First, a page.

Tuesday, November 27, 2012

Ex-Prosecutor James Cameron, Unironically Flees Child Porn Sentencing

The story is like something out of a movie: porn, trial, conviction  appeal, reversal and escape! It makes for exciting news just in reporting the facts. But the case also says something about what's wrong with the criminal process. 

How did James Cameron's Case Get Here?

As has been widely reported, Cameron was convicted in 2010 of 13 Federal criminal counts related to possessing child pornography which was kept in online accounts and was sentenced to 16 years in Prison. He appealed claiming that the trial violated his rights to confront the witnesses against him since the government did not call witnesses to support computer forensic evidence from sites like Yahoo. At trial, the jury just saw documents from these sites which helped prove the crimes. After serving about 5 months, Cameron was granted bail pending appeal and the First Circuit just vacated 6 of the convictions. He was to be re-sentenced on the remaining charges, but after learning that the court let seven counts stand, he cut off his electronic monitoring device and disappeared.

Federal Wanted Poster for James Cameron, Federal DefendantWho Was this Guy?

James Cameron spent 18 years as a Maine Assistant Attorney General and was the State's top Drug Prosecutor at the time of the offense. He specialized in sending drug criminals to prison and by many accounts, he was not a very accommodating fellow. He was on the Adult Drug Court Steering committee which was supposed to develop ways to use the program to keep people out of prison, give them a chance at treatment and a productive life. He was not a huge fan. Cameron was pretty dismissive of the whole treatment approach and obstructed efforts to expand the program. Instead, he preferred to see folks just go to prison.

If Cameron Likes Prison so much, Why Doesn't he Just Go There?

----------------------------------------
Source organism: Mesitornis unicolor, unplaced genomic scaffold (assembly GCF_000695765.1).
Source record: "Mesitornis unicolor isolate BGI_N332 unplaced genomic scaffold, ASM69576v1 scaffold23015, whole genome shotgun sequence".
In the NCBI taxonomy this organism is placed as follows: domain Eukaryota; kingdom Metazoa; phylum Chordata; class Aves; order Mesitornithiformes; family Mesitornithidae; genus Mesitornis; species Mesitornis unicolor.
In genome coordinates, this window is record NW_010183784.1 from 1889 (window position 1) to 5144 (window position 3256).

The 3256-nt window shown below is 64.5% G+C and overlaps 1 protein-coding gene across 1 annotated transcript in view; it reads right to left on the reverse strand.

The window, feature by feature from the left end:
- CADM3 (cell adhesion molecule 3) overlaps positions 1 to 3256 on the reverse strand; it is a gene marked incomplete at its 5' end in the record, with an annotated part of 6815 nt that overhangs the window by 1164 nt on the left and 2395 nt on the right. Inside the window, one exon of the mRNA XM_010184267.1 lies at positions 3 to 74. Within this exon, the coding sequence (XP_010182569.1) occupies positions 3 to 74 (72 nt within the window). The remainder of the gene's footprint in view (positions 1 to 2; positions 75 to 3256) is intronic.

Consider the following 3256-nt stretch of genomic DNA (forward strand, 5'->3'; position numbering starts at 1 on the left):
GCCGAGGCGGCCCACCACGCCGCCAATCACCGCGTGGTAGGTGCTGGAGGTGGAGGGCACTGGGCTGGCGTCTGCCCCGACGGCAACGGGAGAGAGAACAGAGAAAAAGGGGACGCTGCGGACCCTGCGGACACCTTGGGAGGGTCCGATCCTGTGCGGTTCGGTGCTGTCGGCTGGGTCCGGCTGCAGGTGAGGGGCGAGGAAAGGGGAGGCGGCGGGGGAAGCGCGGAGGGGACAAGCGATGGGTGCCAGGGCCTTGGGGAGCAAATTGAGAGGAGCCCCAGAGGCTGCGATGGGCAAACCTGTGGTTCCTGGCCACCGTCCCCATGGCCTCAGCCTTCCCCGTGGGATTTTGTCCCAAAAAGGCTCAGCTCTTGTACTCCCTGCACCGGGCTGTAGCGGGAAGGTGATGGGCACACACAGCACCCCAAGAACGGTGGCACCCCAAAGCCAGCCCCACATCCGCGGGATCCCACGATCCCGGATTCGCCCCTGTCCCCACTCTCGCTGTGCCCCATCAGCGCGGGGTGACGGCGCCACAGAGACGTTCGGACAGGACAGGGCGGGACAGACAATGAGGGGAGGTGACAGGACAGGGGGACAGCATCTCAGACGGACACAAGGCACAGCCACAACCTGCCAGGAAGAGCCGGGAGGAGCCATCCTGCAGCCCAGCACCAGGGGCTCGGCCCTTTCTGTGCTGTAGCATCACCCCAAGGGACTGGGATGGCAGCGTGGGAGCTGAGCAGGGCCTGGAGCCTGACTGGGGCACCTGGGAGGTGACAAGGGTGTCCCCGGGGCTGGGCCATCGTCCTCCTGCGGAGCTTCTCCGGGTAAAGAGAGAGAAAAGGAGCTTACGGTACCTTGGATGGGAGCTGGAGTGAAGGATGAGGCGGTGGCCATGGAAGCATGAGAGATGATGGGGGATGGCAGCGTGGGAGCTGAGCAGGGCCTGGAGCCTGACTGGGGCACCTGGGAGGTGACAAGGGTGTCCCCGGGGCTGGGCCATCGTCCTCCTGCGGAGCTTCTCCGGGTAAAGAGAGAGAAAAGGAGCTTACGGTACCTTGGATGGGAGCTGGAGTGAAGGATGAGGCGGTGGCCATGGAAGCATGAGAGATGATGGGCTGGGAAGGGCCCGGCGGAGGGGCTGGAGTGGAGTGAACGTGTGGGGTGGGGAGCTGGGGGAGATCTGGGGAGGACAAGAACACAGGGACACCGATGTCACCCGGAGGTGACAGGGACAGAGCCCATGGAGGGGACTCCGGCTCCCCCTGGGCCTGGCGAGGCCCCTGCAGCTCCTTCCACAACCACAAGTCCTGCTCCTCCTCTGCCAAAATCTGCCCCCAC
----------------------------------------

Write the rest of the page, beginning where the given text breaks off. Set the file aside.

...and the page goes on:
Well...it's fun to talk "tough on crime" and to scoff at sissy ideas like sentencing reform or rehabilitative programs. Tough is more politically popular and besides, it has kind of macho feel to it. But now that the shoe is on the other foot, it looks like James Cameron no longer believes in the curative powers of a lengthy prison term. In fact, if it's all the same to you, he is going to just cut off his ankle monitor and make a break for it.

You see, a prosecutor, perhaps better than anyone, knows that sending someone to prison is a pretty horrible thing to do. Also, it doesn't usually make much sense. Incarceration is an arbitrary exercise that somehow equates a number of years of a life with transgressing social boundaries. It often does nothing to make the world safer, prevent future crimes or fix the issues that led to criminal activity. The problem is that, thanks to the work of tough on crime folks like James Cameron, incarceration is the only tool that most courts have available and. When you're a hammer, every defendant looks like an inmate.

Lessons Learned? (Probably Not)

Rehabilitation, treatment courts, sentencing reform, to legislatures these are expensive line items that look un-macho and soft on crime. The reality is that they probably save a lot of money and do much more to reduce recidivism than prison. Reasonable sentences and well publicized sentencing alternatives might also reduce the number of people who abscond, go on high speed chases or crime sprees rather than face the music.

So what will happen to James Cameron? He might stay gone, some fugitives have avoided arrest for years. More likely, he will turn up dead or just out of money and ideas in an Iowa motel room. Or maybe it will end in violence, with a police shootout that injures innocent bystanders. Cameron will know that capture means an even longer sentence, abuse at the hands of other inmates, no real access to treatment and the certainty of lifetime sex offener registration. So, as the marshalls close in, what does he have to loose? 

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